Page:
HTML and CSS Reference
"hot" + "dog" or "San Francisco" + "<br />"
For more information on strings, see Chapter 3, “The Building Blocks: Data Types,
Literals, and Variables.”
pages dynamically. Data, text, and HTML itself can be written to the browser on the fly.
HTML to the document as it is being parsed. When generating output with write() and
writeln() , put the text in the body of the document (rather than in the header) at the
place where you want the text to appear when the page is loaded.
Method names are followed by a set of parentheses. They are used to hold the argu-
ments. These are messages that will be sent to the methods, such as a string of text, the
output of a function, or the results of a calculation. Without arguments, the write() and
writeln() methods would have nothing to write.
as a document object. (You will learn more about objects later.) For now, whenever you
refer to the document object, the object name is appended with a dot and the name of
the method that will manipulate the document object. In the following example the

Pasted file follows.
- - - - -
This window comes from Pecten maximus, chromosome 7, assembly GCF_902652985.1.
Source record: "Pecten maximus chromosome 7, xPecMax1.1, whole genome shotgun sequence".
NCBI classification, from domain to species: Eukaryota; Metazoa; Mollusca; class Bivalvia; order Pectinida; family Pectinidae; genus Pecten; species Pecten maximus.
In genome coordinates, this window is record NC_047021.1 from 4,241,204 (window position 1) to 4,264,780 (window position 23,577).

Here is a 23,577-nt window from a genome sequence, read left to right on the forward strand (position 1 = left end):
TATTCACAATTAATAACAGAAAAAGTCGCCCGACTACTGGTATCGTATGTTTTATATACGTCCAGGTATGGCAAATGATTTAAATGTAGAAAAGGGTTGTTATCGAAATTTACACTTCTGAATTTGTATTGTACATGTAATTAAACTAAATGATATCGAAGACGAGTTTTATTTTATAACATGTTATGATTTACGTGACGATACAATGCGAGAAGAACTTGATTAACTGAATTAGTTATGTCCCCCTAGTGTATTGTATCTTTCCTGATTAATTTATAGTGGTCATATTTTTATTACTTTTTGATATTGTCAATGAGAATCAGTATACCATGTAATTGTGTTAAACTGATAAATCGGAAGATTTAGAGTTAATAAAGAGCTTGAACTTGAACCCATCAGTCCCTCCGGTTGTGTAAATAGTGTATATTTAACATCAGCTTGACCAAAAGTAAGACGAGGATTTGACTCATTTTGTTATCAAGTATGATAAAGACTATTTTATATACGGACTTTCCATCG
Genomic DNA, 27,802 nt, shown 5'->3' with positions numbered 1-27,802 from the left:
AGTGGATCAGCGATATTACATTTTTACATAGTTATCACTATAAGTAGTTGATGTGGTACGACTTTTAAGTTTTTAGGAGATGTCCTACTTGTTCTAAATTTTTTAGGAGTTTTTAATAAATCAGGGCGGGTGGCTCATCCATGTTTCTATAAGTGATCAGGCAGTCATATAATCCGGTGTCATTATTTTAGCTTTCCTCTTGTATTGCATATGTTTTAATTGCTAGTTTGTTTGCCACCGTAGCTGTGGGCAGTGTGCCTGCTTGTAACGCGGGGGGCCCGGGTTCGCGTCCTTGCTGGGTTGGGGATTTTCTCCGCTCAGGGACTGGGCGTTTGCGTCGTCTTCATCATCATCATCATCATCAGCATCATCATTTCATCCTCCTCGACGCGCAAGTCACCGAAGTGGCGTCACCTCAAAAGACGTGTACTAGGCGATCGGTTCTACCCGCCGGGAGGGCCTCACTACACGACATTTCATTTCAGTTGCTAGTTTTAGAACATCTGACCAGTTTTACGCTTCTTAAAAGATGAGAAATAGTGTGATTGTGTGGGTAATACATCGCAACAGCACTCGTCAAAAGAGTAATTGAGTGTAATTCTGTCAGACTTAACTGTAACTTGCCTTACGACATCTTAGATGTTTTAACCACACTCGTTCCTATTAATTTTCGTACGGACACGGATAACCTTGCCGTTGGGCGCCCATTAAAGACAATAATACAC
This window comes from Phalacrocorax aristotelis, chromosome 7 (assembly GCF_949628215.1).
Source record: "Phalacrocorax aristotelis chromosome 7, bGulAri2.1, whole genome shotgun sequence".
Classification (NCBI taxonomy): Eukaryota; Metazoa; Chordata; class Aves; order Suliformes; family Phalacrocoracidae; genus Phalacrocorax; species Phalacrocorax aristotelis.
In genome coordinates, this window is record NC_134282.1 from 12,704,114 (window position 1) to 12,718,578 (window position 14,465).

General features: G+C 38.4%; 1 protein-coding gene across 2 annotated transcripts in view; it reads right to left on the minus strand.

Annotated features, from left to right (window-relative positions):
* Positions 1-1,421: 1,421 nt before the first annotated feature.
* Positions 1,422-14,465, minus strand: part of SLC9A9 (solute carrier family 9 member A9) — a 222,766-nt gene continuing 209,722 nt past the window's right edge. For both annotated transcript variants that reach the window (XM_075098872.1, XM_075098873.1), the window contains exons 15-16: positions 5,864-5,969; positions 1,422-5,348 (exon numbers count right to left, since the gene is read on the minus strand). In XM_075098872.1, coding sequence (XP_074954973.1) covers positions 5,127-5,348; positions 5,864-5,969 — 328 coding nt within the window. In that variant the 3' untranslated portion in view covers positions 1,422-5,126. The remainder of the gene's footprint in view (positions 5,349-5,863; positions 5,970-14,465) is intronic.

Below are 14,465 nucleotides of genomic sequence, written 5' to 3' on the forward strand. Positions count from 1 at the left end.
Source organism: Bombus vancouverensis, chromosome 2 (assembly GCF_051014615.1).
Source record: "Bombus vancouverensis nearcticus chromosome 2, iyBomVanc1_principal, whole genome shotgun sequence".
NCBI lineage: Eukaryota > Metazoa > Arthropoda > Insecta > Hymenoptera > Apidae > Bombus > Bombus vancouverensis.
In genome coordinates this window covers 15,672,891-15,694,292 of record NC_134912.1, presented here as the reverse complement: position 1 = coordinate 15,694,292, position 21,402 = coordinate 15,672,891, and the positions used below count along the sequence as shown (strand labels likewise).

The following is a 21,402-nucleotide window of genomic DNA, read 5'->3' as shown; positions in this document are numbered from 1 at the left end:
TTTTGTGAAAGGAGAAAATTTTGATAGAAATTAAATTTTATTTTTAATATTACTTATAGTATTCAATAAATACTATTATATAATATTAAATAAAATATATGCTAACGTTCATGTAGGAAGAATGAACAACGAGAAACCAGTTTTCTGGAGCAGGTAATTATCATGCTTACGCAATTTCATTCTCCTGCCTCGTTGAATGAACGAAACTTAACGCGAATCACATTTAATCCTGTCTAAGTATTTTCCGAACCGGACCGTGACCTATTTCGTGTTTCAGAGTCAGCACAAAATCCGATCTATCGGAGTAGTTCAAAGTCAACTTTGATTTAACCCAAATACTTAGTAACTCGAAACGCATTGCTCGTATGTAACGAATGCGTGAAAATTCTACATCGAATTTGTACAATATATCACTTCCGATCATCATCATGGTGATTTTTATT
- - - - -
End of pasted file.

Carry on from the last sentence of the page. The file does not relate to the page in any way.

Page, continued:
write( ) method must be prepended with the name of the document object and a period.
The browser will display this text in the document's window. The syntax is
document.write("Hello to you");
The writeln() method is essentially just like the write() method, except when the text
is inserted within HTML <pre> or <xmp> tags, in which case writeln() will insert a new-
line at the end of the string. The HTML <pre> tag is used to enclose preformatted text.
It results in “what you see is what you get.” All spaces and line breaks are rendered lit-
erally, in a monopitch typeface. The <xmp> tag is an obsolete HTML tag that functions
much like the <pre> tag.
<body bgcolor="yellow" text="blue">
<b>Comparing the <em>document.write</em> and
<em>document.writeln</em> methods</b><br />
document.write("One, "); // No newline